The Waldorf philosophy is fantastic, with few exceptions. A Waldorf education is based in the arts, with young children spending the majority of their day singing songs, listening to stories, engaging in handwork (craft activities), and playing imaginatively. Instead of using textbooks, they create their own books of what they're learning (dino ABC book, anyone?). Waldorf students celebrate the seasons and have nature tables to display treasures they find outside that symbolize the season. This fits very well with our pagan traditions. Children in a Waldorf school (or homeschool) often aren't taught to read until age 6 or 7. While I don't have a problem with my kids not learning to read until 6 or 7, I certainly won't discourage it if they're ready earlier. The way I see it, if they're ready at 5, great, but I'd rather them learn to read quickly at age 7, than cause a power struggle trying to force it at 5. One of the few things I don't like about Waldorf is that some of the literature they use is a little too Christian for me. Technically, Waldorf isn't Christian, but it feels that way to me sometimes. I also don't think they put enough emphasis on science. Again, not that I'll push science if they're not interested, but if they are, they'll learn more about it with me than they would in a traditional Waldorf school.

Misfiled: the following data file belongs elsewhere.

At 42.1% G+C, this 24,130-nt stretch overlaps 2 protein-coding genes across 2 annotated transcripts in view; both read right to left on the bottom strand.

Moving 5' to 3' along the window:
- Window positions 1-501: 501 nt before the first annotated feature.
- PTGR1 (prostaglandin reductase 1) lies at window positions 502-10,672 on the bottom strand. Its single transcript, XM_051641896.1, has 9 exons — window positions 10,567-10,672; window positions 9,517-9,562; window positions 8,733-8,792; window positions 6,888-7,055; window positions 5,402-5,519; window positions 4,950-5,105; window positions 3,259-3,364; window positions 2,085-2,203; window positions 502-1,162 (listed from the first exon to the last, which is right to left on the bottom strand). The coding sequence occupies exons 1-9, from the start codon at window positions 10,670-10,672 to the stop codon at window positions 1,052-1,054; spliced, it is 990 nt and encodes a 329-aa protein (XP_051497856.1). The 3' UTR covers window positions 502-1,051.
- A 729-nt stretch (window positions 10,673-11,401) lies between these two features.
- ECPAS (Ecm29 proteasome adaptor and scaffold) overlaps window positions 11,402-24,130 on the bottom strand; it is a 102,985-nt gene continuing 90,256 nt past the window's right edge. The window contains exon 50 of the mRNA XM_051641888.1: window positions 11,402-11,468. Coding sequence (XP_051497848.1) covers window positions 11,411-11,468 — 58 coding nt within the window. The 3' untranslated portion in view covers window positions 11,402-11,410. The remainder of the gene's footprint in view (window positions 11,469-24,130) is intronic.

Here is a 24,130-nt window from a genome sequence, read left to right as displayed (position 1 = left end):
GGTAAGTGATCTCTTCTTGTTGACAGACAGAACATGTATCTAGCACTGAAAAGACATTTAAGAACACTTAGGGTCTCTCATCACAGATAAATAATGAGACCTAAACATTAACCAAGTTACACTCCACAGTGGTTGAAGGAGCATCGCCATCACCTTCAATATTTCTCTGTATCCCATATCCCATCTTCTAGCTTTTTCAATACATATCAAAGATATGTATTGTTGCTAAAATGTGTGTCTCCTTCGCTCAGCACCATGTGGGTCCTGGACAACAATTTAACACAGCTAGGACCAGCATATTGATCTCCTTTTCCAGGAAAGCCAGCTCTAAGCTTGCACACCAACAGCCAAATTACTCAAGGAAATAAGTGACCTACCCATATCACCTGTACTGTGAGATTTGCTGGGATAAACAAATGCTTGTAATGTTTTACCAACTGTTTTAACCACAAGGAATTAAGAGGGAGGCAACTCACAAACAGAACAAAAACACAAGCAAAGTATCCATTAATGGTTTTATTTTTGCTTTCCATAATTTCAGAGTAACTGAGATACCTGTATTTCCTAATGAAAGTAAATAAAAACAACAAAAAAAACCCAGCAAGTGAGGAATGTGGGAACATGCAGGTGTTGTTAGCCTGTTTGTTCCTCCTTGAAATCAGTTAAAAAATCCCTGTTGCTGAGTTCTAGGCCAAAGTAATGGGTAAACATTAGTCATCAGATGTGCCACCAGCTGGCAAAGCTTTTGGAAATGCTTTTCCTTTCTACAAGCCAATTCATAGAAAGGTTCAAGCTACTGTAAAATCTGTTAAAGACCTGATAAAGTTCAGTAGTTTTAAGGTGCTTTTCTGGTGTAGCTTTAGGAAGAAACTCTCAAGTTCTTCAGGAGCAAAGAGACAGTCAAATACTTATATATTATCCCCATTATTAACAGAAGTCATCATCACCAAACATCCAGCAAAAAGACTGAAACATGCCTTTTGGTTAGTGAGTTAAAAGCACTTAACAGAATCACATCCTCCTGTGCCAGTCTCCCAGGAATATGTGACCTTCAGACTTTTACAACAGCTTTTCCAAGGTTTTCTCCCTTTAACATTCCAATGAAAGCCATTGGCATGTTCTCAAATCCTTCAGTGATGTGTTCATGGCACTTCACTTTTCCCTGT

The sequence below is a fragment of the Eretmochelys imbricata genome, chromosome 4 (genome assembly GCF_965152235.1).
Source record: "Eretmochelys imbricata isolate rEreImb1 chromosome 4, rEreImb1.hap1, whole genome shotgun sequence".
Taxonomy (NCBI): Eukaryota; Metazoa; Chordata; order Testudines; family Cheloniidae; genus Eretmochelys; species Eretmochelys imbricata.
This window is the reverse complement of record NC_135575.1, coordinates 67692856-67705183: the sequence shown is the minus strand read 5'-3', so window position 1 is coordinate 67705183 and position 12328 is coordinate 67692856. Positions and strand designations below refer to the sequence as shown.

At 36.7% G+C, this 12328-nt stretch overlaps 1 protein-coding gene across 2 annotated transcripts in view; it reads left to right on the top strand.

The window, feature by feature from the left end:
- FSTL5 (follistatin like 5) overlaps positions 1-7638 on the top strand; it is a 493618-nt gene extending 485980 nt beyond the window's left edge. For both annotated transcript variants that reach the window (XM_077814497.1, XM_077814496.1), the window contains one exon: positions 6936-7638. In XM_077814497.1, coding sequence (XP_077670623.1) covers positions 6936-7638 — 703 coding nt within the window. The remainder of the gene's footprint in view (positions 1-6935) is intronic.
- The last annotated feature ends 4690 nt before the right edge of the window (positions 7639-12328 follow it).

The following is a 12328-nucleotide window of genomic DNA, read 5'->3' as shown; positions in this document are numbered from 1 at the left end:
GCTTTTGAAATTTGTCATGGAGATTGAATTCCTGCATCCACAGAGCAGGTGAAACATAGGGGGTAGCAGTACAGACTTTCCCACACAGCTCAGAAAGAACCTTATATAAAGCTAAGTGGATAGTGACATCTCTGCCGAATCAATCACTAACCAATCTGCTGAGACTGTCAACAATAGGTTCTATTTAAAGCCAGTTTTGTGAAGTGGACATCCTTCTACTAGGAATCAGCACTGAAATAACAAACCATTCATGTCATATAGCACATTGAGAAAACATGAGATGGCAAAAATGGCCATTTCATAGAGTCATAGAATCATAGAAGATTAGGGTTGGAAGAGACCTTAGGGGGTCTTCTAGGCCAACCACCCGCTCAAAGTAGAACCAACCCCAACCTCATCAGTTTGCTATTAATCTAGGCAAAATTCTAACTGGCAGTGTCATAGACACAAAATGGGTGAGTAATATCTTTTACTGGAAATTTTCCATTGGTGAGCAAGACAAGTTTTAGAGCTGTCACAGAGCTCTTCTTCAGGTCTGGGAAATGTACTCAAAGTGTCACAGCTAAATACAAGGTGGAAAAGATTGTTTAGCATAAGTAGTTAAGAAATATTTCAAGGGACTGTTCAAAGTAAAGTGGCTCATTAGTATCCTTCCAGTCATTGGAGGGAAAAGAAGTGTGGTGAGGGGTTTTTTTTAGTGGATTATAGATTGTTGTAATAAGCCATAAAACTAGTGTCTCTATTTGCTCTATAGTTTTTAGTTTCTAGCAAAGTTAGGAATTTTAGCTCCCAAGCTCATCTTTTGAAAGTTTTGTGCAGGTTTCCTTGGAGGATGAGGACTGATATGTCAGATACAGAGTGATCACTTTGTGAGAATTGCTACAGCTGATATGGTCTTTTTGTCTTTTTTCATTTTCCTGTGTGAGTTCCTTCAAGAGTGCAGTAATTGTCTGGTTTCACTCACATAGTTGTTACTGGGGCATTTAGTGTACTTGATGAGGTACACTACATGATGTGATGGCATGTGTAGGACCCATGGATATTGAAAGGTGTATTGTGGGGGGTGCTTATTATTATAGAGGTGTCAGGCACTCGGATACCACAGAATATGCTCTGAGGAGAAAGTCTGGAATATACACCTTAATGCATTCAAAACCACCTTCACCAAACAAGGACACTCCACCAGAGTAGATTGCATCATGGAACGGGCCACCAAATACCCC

For Montessori, I'm more split about whether I like it or not. There are some things I love: encouraging independence and responsibility - children are allowed/expected to get their own drinks and snacks when they can, wash up by themselves, and clean up their messes. They're allowed to work cooperatively or independently, whichever they feel suits their needs best. Teachers demonstrate a task/concept for the child, and then the child practices it until he masters it. Some of the Montessori things we do including scooping/pouring pompoms or beads or picking them up with tongs. We also have snacks, cups, and a pitcher of water available for Colwyn to serve himself if he wants. We don't have a stepstool high enough to let him reach the sink, but we do encourage him to use the potty with as little help from us as possible (we clean up, obviously). The thing I hate about Montessori is that they don't value pretend play. I think this is a huge mistake, as kids learn so much from creative and imaginative play.

I'm just starting to look into Charlotte Mason's philosophy, and I think it's another method that we'll pick and choose from. Charlotte Mason advocated teaching children using high quality literature.. which I'm obviously all for. She said that instead of children having lots of books, that they should only have a few of the very best.. which is something I disagree with, personally. We have tons of books, and get armfuls from the library. Charlotte Mason also said that after a child reads a book or passage, that they should narrate back (orally) what they've learned. These narrations shouldn't be corrected, as a child should be allowed to pick and choose what they want to take from a piece of writing. I think that's a great idea, and probably something we'll put into practice. Although when I think about it, that's sort of what we're doing when we ask Colwyn questions about things we've just read.

Well, this has been an enormously long post. Next up will either be pictures of what we're doing now, or some info on why homeschooling is great. :)